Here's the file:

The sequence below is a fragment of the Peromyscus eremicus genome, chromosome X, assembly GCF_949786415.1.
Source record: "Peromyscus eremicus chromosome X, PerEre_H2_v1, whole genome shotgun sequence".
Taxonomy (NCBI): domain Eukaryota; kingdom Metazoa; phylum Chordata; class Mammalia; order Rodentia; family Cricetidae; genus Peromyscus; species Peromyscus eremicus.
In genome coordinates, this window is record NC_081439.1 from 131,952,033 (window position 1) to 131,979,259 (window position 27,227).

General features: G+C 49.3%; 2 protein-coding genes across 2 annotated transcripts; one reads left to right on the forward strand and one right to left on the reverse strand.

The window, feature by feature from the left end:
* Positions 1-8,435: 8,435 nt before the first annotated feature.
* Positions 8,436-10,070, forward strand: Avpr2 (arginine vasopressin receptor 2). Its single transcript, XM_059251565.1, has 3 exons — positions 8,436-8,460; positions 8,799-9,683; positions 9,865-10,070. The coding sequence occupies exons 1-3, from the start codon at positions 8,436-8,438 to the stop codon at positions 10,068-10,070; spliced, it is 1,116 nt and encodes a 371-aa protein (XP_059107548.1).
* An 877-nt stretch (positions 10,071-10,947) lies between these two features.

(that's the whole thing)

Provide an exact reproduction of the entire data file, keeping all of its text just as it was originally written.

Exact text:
The sequence below is a fragment of the Peromyscus eremicus genome, chromosome X, assembly GCF_949786415.1.
Source record: "Peromyscus eremicus chromosome X, PerEre_H2_v1, whole genome shotgun sequence".
Taxonomy (NCBI): domain Eukaryota; kingdom Metazoa; phylum Chordata; class Mammalia; order Rodentia; family Cricetidae; genus Peromyscus; species Peromyscus eremicus.
In genome coordinates, this window is record NC_081439.1 from 131,952,033 (window position 1) to 131,979,259 (window position 27,227).

General features: G+C 49.3%; 2 protein-coding genes across 2 annotated transcripts; one reads left to right on the forward strand and one right to left on the reverse strand.

The window, feature by feature from the left end:
* Positions 1-8,435: 8,435 nt before the first annotated feature.
* Positions 8,436-10,070, forward strand: Avpr2 (arginine vasopressin receptor 2). Its single transcript, XM_059251565.1, has 3 exons — positions 8,436-8,460; positions 8,799-9,683; positions 9,865-10,070. The coding sequence occupies exons 1-3, from the start codon at positions 8,436-8,438 to the stop codon at positions 10,068-10,070; spliced, it is 1,116 nt and encodes a 371-aa protein (XP_059107548.1).
* An 877-nt stretch (positions 10,071-10,947) lies between these two features.